Durban - The only roof without a gutter leading to a rainwater tank is the hen house where children at The Birches Pre-Primary School in Sarnia routinely collect eggs.

That will change when someone responds to the sign, targeted at parents, at the car park: “HELP! Can anyone help us put gutters on the HEN HOUSE to collect water?”

By then, many more eggs will have been sold at the farm stall beside the car park, along with pawpaws and bananas grown in the school’s food forest, to help the little school of 130 kids which receives a limited state subsidy.

How all this has been possible begins and ends with the school’s attitude towards water, principal Scilla Edmonds told The Independent on Saturday

“We collect water in tanks but we make sure that any container that can take water goes off the roof. You never know when the water is going to stop. We deliberately have Day Zeros to remind people of the precious commodity of water.

“Hopefully, we are also making children think as they go into different careers. Water consumption goes into every single career and aspect of life so if we can start when very young, all the better.”

The school participates in the Water Explorer initiative, which takes bold action to save water through fun and interactive water-saving missions, and each class has “water detectives”.

“They check that taps are switched off,” said Edmonds.

There are reminders of water-saving efforts in every corner of The Birches: succulent gardens, indigenous gardens, compost heaps,  containers on standby, recycling stations and even a wall mosaic featuring the province’s landscape made of old plastic bottle tops.

The fence surrounding the school is a hanging garden, full of two-litre cooldrink bottles converted into pots to hold a variety of plants. 

There’s a Japanese-style bridge in the indigenous garden made from the wood of fallen alien species.

“The first thing we did was to get rid of the alien vegetation,” said Edmonds. “Except for one camphor tree, which attracts a pair of Egyptian geese.”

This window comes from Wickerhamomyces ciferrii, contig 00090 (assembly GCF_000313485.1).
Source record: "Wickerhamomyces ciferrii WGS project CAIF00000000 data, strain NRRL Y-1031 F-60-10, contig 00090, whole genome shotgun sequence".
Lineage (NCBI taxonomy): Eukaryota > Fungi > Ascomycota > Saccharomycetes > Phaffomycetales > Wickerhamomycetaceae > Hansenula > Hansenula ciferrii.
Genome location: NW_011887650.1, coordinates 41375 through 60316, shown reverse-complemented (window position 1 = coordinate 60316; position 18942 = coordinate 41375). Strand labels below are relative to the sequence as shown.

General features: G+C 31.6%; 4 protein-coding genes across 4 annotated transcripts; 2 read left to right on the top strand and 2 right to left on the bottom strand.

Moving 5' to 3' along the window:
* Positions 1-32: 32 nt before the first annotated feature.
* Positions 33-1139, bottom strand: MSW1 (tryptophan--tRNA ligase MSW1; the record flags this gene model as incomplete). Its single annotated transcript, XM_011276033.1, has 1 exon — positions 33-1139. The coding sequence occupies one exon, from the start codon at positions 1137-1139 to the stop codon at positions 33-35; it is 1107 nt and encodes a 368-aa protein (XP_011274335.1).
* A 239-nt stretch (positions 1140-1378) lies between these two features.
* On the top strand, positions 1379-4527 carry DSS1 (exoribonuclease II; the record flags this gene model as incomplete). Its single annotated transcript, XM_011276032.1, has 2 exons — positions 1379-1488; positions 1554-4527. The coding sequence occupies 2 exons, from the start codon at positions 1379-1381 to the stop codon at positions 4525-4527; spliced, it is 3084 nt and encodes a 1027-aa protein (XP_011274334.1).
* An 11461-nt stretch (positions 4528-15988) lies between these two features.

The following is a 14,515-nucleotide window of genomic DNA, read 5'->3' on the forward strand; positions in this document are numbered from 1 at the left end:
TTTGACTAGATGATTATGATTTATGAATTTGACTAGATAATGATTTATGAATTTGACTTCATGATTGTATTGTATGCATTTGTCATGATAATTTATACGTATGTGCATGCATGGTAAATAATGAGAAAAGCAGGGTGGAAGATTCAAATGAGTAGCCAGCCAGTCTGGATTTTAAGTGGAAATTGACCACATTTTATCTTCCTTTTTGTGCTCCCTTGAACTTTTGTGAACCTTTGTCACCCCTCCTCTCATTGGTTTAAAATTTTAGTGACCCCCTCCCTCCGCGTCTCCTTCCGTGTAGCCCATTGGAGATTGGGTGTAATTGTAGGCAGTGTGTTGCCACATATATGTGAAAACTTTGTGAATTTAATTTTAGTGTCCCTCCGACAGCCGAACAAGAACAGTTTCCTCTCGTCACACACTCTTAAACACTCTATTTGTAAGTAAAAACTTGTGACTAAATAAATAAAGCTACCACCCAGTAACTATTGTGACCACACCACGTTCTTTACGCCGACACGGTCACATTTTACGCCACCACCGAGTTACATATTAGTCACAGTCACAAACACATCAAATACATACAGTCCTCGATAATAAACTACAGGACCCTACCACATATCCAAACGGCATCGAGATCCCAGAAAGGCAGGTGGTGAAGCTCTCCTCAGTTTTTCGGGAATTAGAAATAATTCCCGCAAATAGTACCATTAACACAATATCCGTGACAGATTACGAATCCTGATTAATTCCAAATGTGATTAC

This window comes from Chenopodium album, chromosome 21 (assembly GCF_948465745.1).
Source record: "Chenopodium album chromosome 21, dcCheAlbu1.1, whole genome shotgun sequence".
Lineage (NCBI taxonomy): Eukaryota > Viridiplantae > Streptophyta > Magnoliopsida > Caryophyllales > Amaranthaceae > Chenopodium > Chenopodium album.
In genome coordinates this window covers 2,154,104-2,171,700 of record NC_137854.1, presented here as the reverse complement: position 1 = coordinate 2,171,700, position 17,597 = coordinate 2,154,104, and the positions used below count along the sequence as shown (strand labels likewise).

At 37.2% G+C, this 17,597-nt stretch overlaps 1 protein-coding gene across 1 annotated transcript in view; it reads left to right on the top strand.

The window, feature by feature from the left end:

A container garden acts as a display to show the community it is possible to grow one’s own vegetables in hard times and an old bath tub filled with succulent rock roses awaits collection for a wedding as part of a barter deal for work done on the school’s computers.

Paintings of dragon flies mark places in the school that are of significance to the water conservation efforts. 

Even the toilets are especially designed to have views on to one or another aspect of the sustainability theme, made possible by tapping into what she calls the “hidden water”.

Edmonds, who grew up in dry Botswana, drives the work to recognise the value of water.

“For us, the value of rain totally exceeds the value of money. So I go with Botswana calling their money pula (‘rain’ in Setswana), and I believe the actions and attitudes of very young children can make a very big difference in their homes and ultimately change the behaviour of a community.”

On the other side of eThekwini, Danville Girls’ High School in Durban North has also the adopted Water Explorer programme, where there is policing, harvesting water off the roofs and weaving the importance of water conservation into lessons.

During Water Week, “eco” monitors police teachers who leave their lights or fans on during break, leaving a “smile”or “sad” sign at their door. 

They also keep an eye out for water wastage on the grounds.

The enormous roof of the school’s indoor sports centre feeds the adjacent swimming pool with water. 

“We also use it for the water the vegetable garden, the school’s gardens and some goes to flush the toilets,” said life sciences teacher Fiona Mann. 

“We are very involved in the Water Explorer programme, and through that there were a couple of challenges where we did research on the roof area to see where water tanks could put be put and what sort of sizes they came in. 

“They’ve actually been involved in a lot of the planning behind what we’ve done.”

The girls also researched the water footprint of various foods and come up with 
some interesting answers, said Mann. 

“This led to their compiling water-smart diets, which take into consideration information they gleaned, such as that it takes far more water to produce meat than to produce vegetables.

It also takes less water to produce a cup of tea than a cup of coffee: 30 litres versus 130, according to the Danville girls.

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The Independent on Saturday